I cannot describe my own work. I know only what I do. I wish I were a metaphysical instead of a miscellaneous poet. The Bible, the Greeks, Virgil, Dante, & Milton are always in my referential mind. More immediately ballads, the Hymnal, Herbert, Wordsworth, Hopkins, Dickinson, and after them Rilke, Eliot, Yeats, Stevens, & Thomas. Along, of course, with G. Eliot, Conrad, James, Lawrence, & Woolf. Bach, Schubert, Mozart & Gilbert & Sullivan. I hunt after word, image, shape, cadence. I think poems should sound like poems. I think they should have subjects or point beyond the merely autobiographical, observational, or topical. You know. Since everybody's subject is Time Love Loss Memory, Environment, the Trashing & Violence of the modern world, there is no need to specify these things. "Nature I loved and after nature Art, etc."
      Julie was a fighter, and fought for that nature she loved, fought hard and long for her Maryland valley against the developers. She was born and raised in Baltimore, and her poems, in her words, are "set contextual," but the context inevitably widens, as for her the personal is embedded in the perennial; her poems move seamlessly from back garden to Eden, from corner lot to Camelot; she considers herself, she said once, "a spiritual resident of Amherst and Grasmere." Emily Dickinson and Wordsworth she addresses as intimates, Xenophon's a cousin, the world of nature and imagination, of ancient past and present place is all one gorgeous fall: "bog, wood, and wayside; Adirondack glory; a world upon a word, and it is red, hot Dido's coronet, gray Duncan's bed." The tradition lived in her, and she in it, and made it her own. Her mind is like the heaven she imagines in a poem: "Here side by side / the Roman couches and the Mormons stride / and time is patched." Here is a poem about that co-presence, though written in 1969, sadly, it is topical again--"A Meditation in Time of War" (the Grissom "walking weightless into the sun" towards the end is Gus Grissom, the astronaut who died in the fire when his ship burned on the launching pad):
The Curriculum Committee
is meeting in the Board Room of the Library
deciding whether a familiarity
with Xenophon is essential
to the educated man.

Downstairs in periodicals
the dirty newsprint tells
in half a dozen languages (but all
Greek) how blood still reaches the sea
out of Asia,
Africa, Chicago,
out of the Library window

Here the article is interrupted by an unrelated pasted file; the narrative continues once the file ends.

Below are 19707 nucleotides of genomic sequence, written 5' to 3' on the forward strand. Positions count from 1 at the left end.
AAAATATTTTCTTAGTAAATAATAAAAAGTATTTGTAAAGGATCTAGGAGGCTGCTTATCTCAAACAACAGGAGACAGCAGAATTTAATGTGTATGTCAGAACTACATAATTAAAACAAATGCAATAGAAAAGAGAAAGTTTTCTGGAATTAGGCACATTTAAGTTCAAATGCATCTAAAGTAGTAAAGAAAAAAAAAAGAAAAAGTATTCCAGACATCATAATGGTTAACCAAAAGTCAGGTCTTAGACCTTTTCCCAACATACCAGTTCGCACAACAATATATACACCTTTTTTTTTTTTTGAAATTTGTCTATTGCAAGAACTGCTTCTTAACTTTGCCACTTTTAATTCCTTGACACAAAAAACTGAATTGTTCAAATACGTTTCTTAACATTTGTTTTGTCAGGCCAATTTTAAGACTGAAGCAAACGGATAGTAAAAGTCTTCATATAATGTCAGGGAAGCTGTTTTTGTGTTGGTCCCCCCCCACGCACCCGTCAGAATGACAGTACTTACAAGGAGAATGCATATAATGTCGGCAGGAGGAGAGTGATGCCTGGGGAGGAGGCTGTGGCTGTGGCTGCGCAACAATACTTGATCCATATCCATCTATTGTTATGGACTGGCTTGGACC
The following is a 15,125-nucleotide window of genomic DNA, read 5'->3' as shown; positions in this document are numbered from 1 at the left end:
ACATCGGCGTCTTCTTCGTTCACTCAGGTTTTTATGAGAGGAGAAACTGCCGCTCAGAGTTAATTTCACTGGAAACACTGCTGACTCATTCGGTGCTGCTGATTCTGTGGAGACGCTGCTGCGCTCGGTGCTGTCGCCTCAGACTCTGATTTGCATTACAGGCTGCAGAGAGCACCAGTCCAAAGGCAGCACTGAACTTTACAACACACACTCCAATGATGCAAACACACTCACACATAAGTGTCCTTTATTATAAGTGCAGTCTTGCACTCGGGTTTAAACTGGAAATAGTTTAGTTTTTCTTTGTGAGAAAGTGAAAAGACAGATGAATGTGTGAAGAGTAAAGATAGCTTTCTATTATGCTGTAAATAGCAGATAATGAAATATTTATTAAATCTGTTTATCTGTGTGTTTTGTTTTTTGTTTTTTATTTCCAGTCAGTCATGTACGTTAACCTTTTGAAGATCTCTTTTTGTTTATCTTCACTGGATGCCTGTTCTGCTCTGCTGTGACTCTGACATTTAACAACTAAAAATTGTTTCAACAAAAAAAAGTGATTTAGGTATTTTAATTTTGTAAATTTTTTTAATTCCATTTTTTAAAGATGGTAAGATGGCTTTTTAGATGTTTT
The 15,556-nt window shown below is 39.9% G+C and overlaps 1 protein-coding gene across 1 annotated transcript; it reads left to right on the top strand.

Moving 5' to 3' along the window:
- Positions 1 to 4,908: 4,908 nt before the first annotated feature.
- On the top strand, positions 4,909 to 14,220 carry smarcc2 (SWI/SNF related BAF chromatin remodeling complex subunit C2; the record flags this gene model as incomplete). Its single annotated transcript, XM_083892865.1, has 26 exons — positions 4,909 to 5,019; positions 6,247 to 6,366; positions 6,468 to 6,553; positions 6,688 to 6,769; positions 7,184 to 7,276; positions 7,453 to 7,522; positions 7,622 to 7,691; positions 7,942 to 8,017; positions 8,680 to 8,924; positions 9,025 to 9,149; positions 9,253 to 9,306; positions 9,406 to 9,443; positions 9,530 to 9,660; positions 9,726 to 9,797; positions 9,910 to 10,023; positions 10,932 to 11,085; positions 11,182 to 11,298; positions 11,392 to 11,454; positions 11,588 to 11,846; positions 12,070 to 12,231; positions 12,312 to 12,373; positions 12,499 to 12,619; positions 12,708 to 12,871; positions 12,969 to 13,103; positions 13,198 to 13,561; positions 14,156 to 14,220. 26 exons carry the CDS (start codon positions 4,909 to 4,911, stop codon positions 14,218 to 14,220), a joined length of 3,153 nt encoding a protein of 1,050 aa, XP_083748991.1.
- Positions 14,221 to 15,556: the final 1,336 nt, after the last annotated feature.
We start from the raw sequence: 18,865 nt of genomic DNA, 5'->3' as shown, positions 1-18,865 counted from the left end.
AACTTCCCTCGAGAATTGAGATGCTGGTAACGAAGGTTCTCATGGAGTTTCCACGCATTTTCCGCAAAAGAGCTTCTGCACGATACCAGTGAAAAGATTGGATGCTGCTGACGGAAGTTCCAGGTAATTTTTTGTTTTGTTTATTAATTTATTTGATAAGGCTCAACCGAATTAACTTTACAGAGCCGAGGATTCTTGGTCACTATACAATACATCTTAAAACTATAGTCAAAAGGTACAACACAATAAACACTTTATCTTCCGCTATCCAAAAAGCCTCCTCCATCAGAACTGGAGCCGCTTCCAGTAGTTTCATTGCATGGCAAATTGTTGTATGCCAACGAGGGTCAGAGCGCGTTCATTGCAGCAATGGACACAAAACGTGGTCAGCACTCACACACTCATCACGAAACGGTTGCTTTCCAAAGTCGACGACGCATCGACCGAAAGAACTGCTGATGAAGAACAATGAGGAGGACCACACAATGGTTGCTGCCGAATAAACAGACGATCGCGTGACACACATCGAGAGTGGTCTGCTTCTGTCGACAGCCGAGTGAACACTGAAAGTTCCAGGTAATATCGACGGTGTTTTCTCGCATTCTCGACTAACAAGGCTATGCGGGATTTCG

where the Judas tree
blazes one root,
road rather, out of the heart
of every humanity.

All we can betray
is the facts.

I usually put
History on the kitchen floor, against dog tracks,
boot tracks, sink splashes, and spilled beer.
The tortured children stare
up, and remind me of the dead
no-name of suffering unsuffered
massy creation. I have had
my world as in my time: beer in hotel bed-
room, publication, and promotion.
I have had property, and found it good,
oiling the kneehole desk, and the upright knees.
I have dressed for faculty teas.
I have taught how the poet felt
in Cumberland, the hills about his head,
flat France a memory, and the unwed
partner of his child
paid off. "The weather was mild
on Sunday, so we walked to Gowbarrow." I walked to
     Carvin's Cove
with the dogs. My cousin Xenophon
broke camp, and marched
out of the parched basin
toward the redeeming sea that smacked of home.
The tide for Athens! and the long watch
toward the prophet slain,
and exile over again.

The sun wings downward toward the time to drink.
The sea is very far, and yet I hear
untidy sailors in the stacks
weary from ropes, and swearing. And I think
of Grissom waling weightless into the sun.
And yes, I think
I will vote for Xenophon.
Stubbornly immune to fashion, refusing to seek the attention that her poems deserved, Julie went her own way always; her second book's title--The Puritan Carpenter--describes her well: not that she was a puritan about sex or anything in nature, but rather that there was something intractably uncompromising about her. She was one of those, in her own words, "who keep an undegraded eye / and tongue to tell a master by." Or to tell one off. She had, said her old friend and mentor, Louis Rubin, "pronounced opinions, and was not shy about pronouncing them." She was an acerbic contrarian, who did not beg to disagree. She just did, and unapologetically. In the poem "Moving in Memory" is her disagreement with the "pure reason" of Rene Descartes, whose Cartesian Gap her paean to embodied thought closes, as she writes an ars poetica:
Descartes, you were fortunate to have had
no need of France, no nature to depend
on anything material--so you said. And wouldn't we all
like to believe you? But even before the Fall
fixed us in time articulate
(cousin and calendar, hearth and helpmeet),
our eyes opened on light:
rift valley, tern, fin, feather, fur, and fruit.

If you'd been born in Cody, say,
you'd think, but you'd think differently,